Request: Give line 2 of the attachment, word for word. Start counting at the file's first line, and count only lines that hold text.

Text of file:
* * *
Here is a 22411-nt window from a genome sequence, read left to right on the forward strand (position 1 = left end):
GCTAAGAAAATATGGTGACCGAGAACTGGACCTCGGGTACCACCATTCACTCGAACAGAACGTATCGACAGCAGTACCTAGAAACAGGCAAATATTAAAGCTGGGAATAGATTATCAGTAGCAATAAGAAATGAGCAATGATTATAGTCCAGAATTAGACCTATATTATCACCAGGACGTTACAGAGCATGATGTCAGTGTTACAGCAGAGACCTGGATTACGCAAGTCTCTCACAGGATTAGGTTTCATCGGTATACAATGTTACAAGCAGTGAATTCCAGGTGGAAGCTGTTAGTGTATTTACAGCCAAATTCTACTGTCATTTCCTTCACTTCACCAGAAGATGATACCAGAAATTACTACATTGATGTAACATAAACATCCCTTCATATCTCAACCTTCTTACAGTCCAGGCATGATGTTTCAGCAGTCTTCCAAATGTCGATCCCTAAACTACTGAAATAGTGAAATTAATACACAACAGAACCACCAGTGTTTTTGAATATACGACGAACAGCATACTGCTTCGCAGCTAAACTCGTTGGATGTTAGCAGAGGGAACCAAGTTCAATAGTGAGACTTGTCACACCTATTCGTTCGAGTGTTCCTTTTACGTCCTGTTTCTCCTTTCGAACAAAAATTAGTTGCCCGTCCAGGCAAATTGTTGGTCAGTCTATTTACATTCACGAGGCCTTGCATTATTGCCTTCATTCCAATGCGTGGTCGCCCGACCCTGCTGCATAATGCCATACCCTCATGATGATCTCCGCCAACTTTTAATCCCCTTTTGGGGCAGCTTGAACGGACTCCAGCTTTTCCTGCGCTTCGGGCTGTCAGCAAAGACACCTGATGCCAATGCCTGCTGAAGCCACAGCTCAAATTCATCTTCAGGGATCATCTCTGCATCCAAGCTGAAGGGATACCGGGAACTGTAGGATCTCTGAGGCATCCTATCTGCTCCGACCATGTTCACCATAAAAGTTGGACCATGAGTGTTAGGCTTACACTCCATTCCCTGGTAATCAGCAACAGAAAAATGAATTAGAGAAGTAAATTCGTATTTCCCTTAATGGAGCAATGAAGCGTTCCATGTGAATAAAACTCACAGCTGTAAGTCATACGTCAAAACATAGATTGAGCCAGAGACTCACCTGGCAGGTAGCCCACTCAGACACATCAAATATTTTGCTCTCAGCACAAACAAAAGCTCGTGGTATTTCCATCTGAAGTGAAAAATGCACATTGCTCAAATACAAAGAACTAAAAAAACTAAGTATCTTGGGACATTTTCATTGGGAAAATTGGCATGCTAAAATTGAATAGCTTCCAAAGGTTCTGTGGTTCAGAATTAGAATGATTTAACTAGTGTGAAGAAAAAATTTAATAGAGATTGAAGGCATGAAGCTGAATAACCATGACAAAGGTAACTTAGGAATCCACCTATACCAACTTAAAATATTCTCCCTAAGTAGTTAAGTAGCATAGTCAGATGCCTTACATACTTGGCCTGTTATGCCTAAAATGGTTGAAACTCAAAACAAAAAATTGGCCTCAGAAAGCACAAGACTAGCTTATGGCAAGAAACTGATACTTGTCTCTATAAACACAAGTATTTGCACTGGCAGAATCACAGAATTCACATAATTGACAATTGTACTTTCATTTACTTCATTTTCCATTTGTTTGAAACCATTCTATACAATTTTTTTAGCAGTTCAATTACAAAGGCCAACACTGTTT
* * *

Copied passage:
GCTAAGAAAATATGGTGACCGAGAACTGGACCTCGGGTACCACCATTCACTCGAACAGAACGTATCGACAGCAGTACCTAGAAACAGGCAAATATTAAAGCTGGGAATAGATTATCAGTAGCAATAAGAAATGAGCAATGATTATAGTCCAGAATTAGACCTATATTATCACCAGGACGTTACAGAGCATGATGTCAGTGTTACAGCAGAGACCTGGATTACGCAAGTCTCTCACAGGATTAGGTTTCATCGGTATACAATGTTACAAGCAGTGAATTCCAGGTGGAAGCTGTTAGTGTATTTACAGCCAAATTCTACTGTCATTTCCTTCACTTCACCAGAAGATGATACCAGAAATTACTACATTGATGTAACATAAACATCCCTTCATATCTCAACCTTCTTACAGTCCAGGCATGATGTTTCAGCAGTCTTCCAAATGTCGATCCCTAAACTACTGAAATAGTGAAATTAATACACAACAGAACCACCAGTGTTTTTGAATATACGACGAACAGCATACTGCTTCGCAGCTAAACTCGTTGGATGTTAGCAGAGGGAACCAAGTTCAATAGTGAGACTTGTCACACCTATTCGTTCGAGTGTTCCTTTTACGTCCTGTTTCTCCTTTCGAACAAAAATTAGTTGCCCGTCCAGGCAAATTGTTGGTCAGTCTATTTACATTCACGAGGCCTTGCATTATTGCCTTCATTCCAATGCGTGGTCGCCCGACCCTGCTGCATAATGCCATACCCTCATGATGATCTCCGCCAACTTTTAATCCCCTTTTGGGGCAGCTTGAACGGACTCCAGCTTTTCCTGCGCTTCGGGCTGTCAGCAAAGACACCTGATGCCAATGCCTGCTGAAGCCACAGCTCAAATTCATCTTCAGGGATCATCTCTGCATCCAAGCTGAAGGGATACCGGGAACTGTAGGATCTCTGAGGCATCCTATCTGCTCCGACCATGTTCACCATAAAAGTTGGACCATGAGTGTTAGGCTTACACTCCATTCCCTGGTAATCAGCAACAGAAAAATGAATTAGAGAAGTAAATTCGTATTTCCCTTAATGGAGCAATGAAGCGTTCCATGTGAATAAAACTCACAGCTGTAAGTCATACGTCAAAACATAGATTGAGCCAGAGACTCACCTGGCAGGTAGCCCACTCAGACACATCAAATATTTTGCTCTCAGCACAAACAAAAGCTCGTGGTATTTCCATCTGAAGTGAAAAATGCACATTGCTCAAATACAAAGAACTAAAAAAACTAAGTATCTTGGGACATTTTCATTGGGAAAATTGGCATGCTAAAATTGAATAGCTTCCAAAGGTTCTGTGGTTCAGAATTAGAATGATTTAACTAGTGTGAAGAAAAAATTTAATAGAGATTGAAGGCATGAAGCTGAATAACCATGACAAAGGTAACTTAGGAATCCACCTATACCAACTTAAAATATTCTCCCTAAGTAGTTAAGTAGCATAGTCAGATGCCTTACATACTTGGCCTGTTATGCCTAAAATGGTTGAAACTCAAAACAAAAAATTGGCCTCAGAAAGCACAAGACTAGCTTATGGCAAGAAACTGATACTTGTCTCTATAAACACAAGTATTTGCACTGGCAGAATCACAGAATTCACATAATTGACAATTGTACTTTCATTTACTTCATTTTCCATTTGTTTGAAACCATTCTATACAATTTTTTTAGCAGTTCAATTACAAAGGCCAACACTGTTT